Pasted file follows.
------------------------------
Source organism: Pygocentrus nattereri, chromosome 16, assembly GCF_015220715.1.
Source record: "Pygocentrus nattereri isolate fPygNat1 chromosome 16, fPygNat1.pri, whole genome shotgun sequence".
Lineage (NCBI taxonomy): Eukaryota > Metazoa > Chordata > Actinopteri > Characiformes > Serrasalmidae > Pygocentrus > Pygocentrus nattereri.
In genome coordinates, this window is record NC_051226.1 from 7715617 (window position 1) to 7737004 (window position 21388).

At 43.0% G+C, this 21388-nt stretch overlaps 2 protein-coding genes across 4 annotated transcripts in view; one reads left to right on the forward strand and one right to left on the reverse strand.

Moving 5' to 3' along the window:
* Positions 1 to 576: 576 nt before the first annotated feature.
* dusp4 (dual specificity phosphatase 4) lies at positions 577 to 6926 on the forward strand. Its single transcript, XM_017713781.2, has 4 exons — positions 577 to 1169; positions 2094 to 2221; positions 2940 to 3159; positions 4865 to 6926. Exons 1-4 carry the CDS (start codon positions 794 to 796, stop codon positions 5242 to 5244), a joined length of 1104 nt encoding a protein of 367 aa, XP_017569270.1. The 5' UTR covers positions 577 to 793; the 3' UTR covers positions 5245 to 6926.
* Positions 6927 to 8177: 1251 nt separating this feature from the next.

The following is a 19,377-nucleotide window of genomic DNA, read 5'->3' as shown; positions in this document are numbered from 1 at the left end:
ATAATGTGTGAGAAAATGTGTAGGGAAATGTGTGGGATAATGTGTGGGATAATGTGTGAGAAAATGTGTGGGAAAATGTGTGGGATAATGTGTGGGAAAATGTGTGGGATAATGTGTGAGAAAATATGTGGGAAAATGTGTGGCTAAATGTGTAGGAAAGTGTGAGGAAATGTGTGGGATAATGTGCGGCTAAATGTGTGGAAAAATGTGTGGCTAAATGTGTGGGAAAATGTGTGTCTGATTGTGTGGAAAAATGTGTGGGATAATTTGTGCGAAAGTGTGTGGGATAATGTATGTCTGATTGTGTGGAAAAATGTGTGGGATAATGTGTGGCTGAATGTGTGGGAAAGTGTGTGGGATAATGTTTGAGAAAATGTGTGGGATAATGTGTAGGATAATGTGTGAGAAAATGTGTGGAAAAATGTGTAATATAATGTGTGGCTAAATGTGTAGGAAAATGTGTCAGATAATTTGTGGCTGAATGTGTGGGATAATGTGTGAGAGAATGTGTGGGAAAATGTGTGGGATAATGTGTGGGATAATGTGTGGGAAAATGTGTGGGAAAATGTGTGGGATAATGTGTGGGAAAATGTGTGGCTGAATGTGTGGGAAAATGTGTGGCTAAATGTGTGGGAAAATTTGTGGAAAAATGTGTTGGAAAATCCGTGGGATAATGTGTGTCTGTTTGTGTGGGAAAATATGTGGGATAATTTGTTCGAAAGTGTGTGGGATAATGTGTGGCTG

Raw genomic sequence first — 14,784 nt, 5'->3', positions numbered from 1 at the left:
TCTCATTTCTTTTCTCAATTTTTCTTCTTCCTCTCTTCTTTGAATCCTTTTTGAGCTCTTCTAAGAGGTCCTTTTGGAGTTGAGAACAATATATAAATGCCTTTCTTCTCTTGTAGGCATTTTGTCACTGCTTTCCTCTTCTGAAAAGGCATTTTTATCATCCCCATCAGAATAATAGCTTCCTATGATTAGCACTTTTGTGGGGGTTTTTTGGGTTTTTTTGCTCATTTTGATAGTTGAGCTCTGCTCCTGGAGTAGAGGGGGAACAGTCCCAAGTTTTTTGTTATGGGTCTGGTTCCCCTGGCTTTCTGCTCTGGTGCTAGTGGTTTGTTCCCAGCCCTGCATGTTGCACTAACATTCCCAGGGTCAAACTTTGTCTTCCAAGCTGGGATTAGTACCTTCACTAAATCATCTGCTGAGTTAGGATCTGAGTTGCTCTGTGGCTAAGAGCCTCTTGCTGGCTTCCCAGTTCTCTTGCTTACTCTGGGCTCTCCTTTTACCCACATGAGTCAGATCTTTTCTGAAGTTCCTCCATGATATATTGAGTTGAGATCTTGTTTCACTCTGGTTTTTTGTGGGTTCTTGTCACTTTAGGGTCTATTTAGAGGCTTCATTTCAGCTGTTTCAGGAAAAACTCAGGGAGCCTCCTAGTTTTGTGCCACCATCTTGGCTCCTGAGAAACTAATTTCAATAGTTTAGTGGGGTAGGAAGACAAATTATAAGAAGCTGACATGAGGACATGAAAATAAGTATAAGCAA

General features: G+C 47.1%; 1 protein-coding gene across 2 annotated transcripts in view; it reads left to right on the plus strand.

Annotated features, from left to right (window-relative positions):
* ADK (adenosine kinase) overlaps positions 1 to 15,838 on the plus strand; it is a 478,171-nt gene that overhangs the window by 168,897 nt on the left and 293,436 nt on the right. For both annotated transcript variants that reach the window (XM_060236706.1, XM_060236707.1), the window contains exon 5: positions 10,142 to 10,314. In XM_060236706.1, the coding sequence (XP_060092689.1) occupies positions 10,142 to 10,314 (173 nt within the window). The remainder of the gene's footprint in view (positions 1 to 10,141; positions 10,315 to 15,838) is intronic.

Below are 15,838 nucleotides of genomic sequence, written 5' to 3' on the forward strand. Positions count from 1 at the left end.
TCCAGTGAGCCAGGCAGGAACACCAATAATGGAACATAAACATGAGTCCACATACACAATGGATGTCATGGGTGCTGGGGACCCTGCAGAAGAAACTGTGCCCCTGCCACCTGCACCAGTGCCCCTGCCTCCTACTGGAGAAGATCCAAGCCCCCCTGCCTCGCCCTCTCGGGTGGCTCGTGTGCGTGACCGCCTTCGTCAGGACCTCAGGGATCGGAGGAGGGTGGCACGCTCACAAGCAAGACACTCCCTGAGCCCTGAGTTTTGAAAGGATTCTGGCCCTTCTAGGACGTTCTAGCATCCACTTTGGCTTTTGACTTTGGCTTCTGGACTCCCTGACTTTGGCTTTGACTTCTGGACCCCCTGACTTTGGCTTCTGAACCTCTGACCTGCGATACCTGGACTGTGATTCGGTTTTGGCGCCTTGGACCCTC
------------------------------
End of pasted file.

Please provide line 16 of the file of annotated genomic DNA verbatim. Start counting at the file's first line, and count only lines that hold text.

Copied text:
* ADK (adenosine kinase) overlaps positions 1 to 15,838 on the plus strand; it is a 478,171-nt gene that overhangs the window by 168,897 nt on the left and 293,436 nt on the right. For both annotated transcript variants that reach the window (XM_060236706.1, XM_060236707.1), the window contains exon 5: positions 10,142 to 10,314. In XM_060236706.1, the coding sequence (XP_060092689.1) occupies positions 10,142 to 10,314 (173 nt within the window). The remainder of the gene's footprint in view (positions 1 to 10,141; positions 10,315 to 15,838) is intronic.